Nadav Kander

Biography:
Nationality: Israeli | Born: 1961
Nadav Kander is a London based photographer, artist and director, internationally renowned for his portraiture and landscapes. His work forms part of the public collection at the National Portrait Gallery and the Victoria and Albert Museum in London. Kander's work is also exhibited in numerous international galleries and museums. Kander was born in tel Aviv, tal aviv. His father flew Boeing 707s for El-Al but when he lost his eye for medical reasons he was unable to carry on flying. His parents decided to start again in South Africa and moved to Johannesburg in 1963. Kander began taking pictures when he was 13 on a Pentax camera and later when drafted into the South African Air Force, worked in a darkroom printing aerial photographs. He moved to London in 1986, where he still resides with his wife Nicole and their three children. Kander's most celebrated images include Diver, Salt Lake, Utah 1997, in which a lone women peers out into the vast lake, and his 2009 portrait of Barack Obama photographed for The New York Times Magazine as a cover feature. Diver, Salt Lake, Utah, 1997 was also the cover image for Kander's Monograph Beauty's Nothing. On 18 January 2009 Nadav Kander had 52 full page colour portraits published in one issue of The New York Times Magazine. These portraits (from a series titled Obama's People) were of the people surrounding President Barack Obama, from Joe Biden (Vice President) to Eugene Kang (Special Assistant to The President). The same issue also included a series of cityscapes of Washington DC also taken by Kander. This is the largest portfolio of work by the same photographer The New York Times Magazine has ever showcased in one single issue.
Source Wikipedia
Selected Work:
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Selected Video:
Selected Books:
Dust
Author: Nadav Kander, Will Self
Publisher: Hatje Cantz
Year: 2014 - Pages: 128
Nadav Kander (born 1961) is a recipient of the renowned Prix Pictet and one of today's most successful photographers. Upon learning of the existence of two "closed" cities on the border between Kazakhstan and Russia, he decided to visit them. For Dust he photographed the desolated landscapes of the Aral Sea and the restricted military zones of Priozersk and Kurtchatov, which did not appear on any map until well after the end of the Cold War. Long-distance missiles were secretly tested in Priozersk, and hundreds of atomic bombs were detonated in the so-called Polygon near Kurchatov, until the program ended in 1989. The bombs were exploded in a remote but still populated area, and covert studies were made of the effects of the radiation on the unsuspecting inhabitants. Kander describes how the ticking of the Geiger counter on his belt while he photographed served as a foil against the aesthetic allure of the ruins.
Bodies: 6 Women, 1 Man
Author: Nadav Kander
Publisher: Hatje Cantz
Year: 2013 - Pages: 104
Nadav Kander (born 1961) is an Israeli-born, London-based artist, director and photographer, internationally renowned for his landscapes and portraiture. His latest photographic series, Bodies, consists of nudes painted white against a black backdrop, their faces tuned away from the viewer. Accessories are minimal, as is the aesthetic; yet, at the same time, the arrangement makes the sitters' mostly voluptuous bodies seem baroque. Despite the abundance of flesh on display, however, the images lack a superficial sense of the erotic; the white makeup and lack of eye contact function as barriers, and the massiveness of the limbs recalls the work of Hans Bellmer and Lucian Freud. Like Bellmer and Freud, Kander presents us with a simulacrum of sensuality, questioning our images of the human body as well as the concept of beauty itself.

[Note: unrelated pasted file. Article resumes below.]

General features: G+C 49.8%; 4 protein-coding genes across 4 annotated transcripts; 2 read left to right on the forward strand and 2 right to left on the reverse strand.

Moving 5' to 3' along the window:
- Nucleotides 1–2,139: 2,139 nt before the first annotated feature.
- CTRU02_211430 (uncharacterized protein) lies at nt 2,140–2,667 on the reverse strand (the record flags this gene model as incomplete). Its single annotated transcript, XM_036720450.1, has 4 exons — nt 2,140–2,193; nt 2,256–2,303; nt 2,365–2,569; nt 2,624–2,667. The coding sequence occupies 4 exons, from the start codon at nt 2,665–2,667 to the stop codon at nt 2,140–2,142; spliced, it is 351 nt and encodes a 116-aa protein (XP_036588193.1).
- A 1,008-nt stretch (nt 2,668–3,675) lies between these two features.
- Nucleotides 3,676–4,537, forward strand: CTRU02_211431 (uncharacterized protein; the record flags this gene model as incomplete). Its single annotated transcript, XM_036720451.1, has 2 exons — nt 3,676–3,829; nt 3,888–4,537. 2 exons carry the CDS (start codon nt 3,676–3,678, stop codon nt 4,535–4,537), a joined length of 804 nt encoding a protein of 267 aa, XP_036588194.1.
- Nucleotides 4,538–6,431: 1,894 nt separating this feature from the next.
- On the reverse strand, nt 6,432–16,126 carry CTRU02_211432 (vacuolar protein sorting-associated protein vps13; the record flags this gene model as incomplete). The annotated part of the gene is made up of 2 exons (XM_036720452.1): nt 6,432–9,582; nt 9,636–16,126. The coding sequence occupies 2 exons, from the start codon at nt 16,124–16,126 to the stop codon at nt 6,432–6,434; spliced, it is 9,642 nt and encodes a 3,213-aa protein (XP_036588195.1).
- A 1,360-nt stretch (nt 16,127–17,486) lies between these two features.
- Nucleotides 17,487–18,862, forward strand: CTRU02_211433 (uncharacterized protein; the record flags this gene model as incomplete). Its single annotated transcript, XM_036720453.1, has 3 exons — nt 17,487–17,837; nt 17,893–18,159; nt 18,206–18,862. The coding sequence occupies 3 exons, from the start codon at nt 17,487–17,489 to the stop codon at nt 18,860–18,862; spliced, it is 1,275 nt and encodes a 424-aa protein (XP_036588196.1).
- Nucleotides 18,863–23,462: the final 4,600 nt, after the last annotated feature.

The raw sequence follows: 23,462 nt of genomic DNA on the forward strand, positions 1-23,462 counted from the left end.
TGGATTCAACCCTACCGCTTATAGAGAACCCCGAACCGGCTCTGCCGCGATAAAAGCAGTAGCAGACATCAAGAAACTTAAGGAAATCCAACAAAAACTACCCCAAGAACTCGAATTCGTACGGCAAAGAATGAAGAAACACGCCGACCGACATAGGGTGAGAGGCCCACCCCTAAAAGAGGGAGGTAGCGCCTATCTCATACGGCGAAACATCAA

Nadav Kander
Author: Nadav Kander
Publisher: Stern Portfolios
Year: 2012 - Pages: 96
Nadav Kander's work is a varied interplay of influences. His restrained and articulate compositions have a clarity and calm that draw the viewer into zen-like states. The London-based photographer's exceptional talent has been rewarded with major success, and his work is featured in the Sunday Times Magazine, Rolling Stone, and Esquire among other publications. His unique skill is especially manifest in his spare and muted landscapes and his straight portraits. The Yangtze, The Long River work was awarded the second Prix Pictet. His Obama's People feature--which he created for The New York Times Magazine in 2009 -- have a haunting complexity few contemporary photographers could equal.
Yangtze, The Long River
Author: Nadav Kander, Jean Paul Tchang
Publisher: Hatje Cantz
Year: 2010 - Pages: 188
The Yangtze river flows 4,100 miles across China, traveling from its furthest westerly point in the Qinghai province to Shanghai in the east. The river is embedded in the consciousness of the Chinese, and plays a significant role in both the spiritual and physical life of the people. Using the river as a metaphor for constant change, Nadav Kander (born 1961) has photographed the landscape and people along its banks from mouth to source. "After several trips to different parts of the river, it became clear that what I was responding to and how I felt whilst being in China was permeating into my pictures," he records; "a formalness and unease, a country that feels both at the beginning of a new era and at odds with itself."
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